Update 2: As noted above with ADP, if you keep the properties panel closed Lumenzia runs much faster!
Update 3: I mentioned the zones were pixelated or had artifacts, but I realized that I was comparing to the TK panel which works differently, TK is not as targeted and only partially selects a zone while feathering it out quite a way, whereas Lumenzia is more targeted and feathers less, but is still effective. I do not consider this a negative anymore. For Photoshop shortcuts Greg has his Basic panel which is free that adds many of the shortcuts that the TK panel has, plus some additional tools. Lumenzia also has a ‘Live’ mode which is similar to the ‘Auto-Apply’ in the TK Panel, this immediately applies a clicked mask or zone to the selected layer so you can immediately see the results of changing a mask.
Lumenzia also has tools that none of the others do that I failed to mention:
- Split Screen Masking allows you to see the mask and the image at the same time which is very useful.
- Lighter/Darker Masks lets you select tones based on the tones that surround it, click the link and it will make more sense, this is an extremely powerful tool!
With these revisions, I find it exceptionally hard to pick between TK, ADP, and Lumenzia. If Greg can better organize his training materials he may be able to hold the top spot, this is really a fantastic panel.
I had high hopes for Raya after hearing from many people how much they enjoyed using it, but I was disappointed. If these other panels were not available, I am sure I would put Raya to good use, but I now know the difference between a good panel and a great one. Raya is good, but the prior three panels are great. Using Raya feels like stepping back in time before panels became refined, it simply feels clunky in its design and programming. Jimmy does have great tutorials that you can learn a lot from, and the panel does have some useful tools that may help some people with exposure blending. Personally, I cringe every time I open the panel knowing I have to go on a mission to find what I am looking for, wait for all the channels to be created, not being able to visualize what the masks look like, etc. I am sorry Jimmy, but I cannot recommend the panel. See major update below about InstaMask…
Update: Jimmy has let me know in the comments that I missed a few things. Raya does have general sharpening under the Finish tab called ‘Sharpen Full Size’ and ‘Sharpen No Edge’ which work decent. It also has a blend if function under Blend>Quick Blending>Rapid Blend If, this is a pretty basic way of exposure blending using Blend If, Lumenzia still has a much more powerful implementation of Blend If. It also has a gradient mask (different from the gradient in ADP), which is a simple way of using a gradient to exposure blend two images with a flat horizon. There is also a tool to find dust spots which works well. Jimmy mentioned that it does have a live preview of masks, but as I showed in the video it is very limited and you have to turn it on and off every time you make a change. Jimmy does include free updates for life, so when you purchase the panel that will be your last purchase ever. I still cannot recommend it even though Jimmy is obviously a great guy, I hope that he can re-design and catch up with the newer technology to make Raya a viable competitor.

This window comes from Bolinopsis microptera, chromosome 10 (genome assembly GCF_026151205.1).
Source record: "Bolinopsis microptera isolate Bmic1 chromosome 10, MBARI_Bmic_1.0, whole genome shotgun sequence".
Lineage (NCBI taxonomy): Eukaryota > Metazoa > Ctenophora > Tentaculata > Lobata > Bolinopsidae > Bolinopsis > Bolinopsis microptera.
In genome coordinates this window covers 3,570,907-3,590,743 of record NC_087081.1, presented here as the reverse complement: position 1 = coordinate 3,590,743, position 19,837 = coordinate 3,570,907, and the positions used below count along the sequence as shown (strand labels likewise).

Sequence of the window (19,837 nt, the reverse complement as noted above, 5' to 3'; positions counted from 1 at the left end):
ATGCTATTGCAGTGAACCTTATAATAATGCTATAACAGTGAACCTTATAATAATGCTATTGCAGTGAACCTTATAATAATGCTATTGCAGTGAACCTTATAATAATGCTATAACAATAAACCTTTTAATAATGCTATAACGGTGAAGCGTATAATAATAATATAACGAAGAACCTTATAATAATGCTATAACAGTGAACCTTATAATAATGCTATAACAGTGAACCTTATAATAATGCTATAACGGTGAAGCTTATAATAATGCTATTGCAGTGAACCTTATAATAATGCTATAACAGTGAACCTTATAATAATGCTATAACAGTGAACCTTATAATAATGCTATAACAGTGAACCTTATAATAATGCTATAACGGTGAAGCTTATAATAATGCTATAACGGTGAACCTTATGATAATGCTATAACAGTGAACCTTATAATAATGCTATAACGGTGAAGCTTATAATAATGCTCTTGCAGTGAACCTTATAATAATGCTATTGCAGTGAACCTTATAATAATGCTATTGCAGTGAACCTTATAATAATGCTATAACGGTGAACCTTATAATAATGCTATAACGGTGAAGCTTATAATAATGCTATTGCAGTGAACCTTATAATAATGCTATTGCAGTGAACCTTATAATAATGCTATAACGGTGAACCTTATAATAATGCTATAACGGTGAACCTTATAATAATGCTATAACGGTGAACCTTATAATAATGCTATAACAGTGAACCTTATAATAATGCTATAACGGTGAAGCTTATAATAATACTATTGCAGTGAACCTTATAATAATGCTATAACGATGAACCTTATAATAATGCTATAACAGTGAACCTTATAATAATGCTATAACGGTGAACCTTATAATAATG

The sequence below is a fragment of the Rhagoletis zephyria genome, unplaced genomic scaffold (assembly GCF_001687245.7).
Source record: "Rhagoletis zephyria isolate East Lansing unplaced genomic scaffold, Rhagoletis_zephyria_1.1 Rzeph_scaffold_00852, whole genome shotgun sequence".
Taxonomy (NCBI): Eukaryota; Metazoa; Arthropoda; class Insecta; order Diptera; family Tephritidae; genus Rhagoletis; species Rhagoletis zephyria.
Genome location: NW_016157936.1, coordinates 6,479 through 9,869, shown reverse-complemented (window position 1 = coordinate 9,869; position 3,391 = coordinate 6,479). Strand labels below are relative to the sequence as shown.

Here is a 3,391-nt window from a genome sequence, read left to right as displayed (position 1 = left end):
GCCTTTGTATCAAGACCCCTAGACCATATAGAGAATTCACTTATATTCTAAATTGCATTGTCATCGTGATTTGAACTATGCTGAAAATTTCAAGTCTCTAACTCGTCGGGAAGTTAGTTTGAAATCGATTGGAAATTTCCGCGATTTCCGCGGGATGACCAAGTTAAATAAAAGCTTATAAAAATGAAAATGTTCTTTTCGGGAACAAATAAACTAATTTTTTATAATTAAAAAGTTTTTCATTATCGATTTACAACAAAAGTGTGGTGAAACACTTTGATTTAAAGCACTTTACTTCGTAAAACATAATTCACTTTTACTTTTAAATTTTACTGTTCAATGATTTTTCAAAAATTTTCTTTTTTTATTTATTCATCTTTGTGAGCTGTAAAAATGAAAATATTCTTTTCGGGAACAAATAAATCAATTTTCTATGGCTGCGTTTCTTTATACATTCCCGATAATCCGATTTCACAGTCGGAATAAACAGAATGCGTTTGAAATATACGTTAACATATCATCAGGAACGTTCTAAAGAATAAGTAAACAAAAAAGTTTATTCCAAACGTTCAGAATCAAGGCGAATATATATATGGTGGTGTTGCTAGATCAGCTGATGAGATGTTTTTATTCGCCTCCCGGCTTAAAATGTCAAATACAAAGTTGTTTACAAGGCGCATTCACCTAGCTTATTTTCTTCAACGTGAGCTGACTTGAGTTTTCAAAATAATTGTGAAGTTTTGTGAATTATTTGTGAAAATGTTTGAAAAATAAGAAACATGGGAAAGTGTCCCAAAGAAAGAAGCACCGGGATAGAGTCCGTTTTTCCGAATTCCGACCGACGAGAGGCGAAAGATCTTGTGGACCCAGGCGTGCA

Update 2: Jimmy has stated in the comments that the Luminosity section is now considered legacy and superseded by the Precision Masks. The precision masks are really only intended for exposure blending, which is obviously the direction he is taking the panel. The Precision masks are a slight improvement as they do not leave channels behind, but they are very limited. Again, you can achieve the same thing with the other panels in a more elegant refined way, if you know what you are doing. The Raya Pro panel is for the beginner to exposure blending that does not want to dive too deep into luminosity masks and wants the process fairly automated for them.
Major Update: Jimmy has released InstaMask which is an all new panel that he is including for free with Raya Pro. This panel is a vast improvement over Raya Pro for creating luminosity masks. It is much faster and only creates one channel, masks are visualized in a black and white manner just as many of the other panels do, with sliders to refine the masks (which is just a different way to show the levels dialog like the other panels use to refine masks). You can also start with the Red, Green, or Blue channels similarly to the TK panel, unfortunately these require you to create all of the channels, so they are a bit slow and bloated. You can also start with colors similar to the other panels, along with a unique feature to combine masks by adding and subtracting other masks to create highly complex selections. This is a very well done panel that many Raya Pro users will greatly appreciate, I still would not recommend it over the TK panel which it most closely resembles. The functionality is quite similar, but the the TK panel is simply faster and more refined.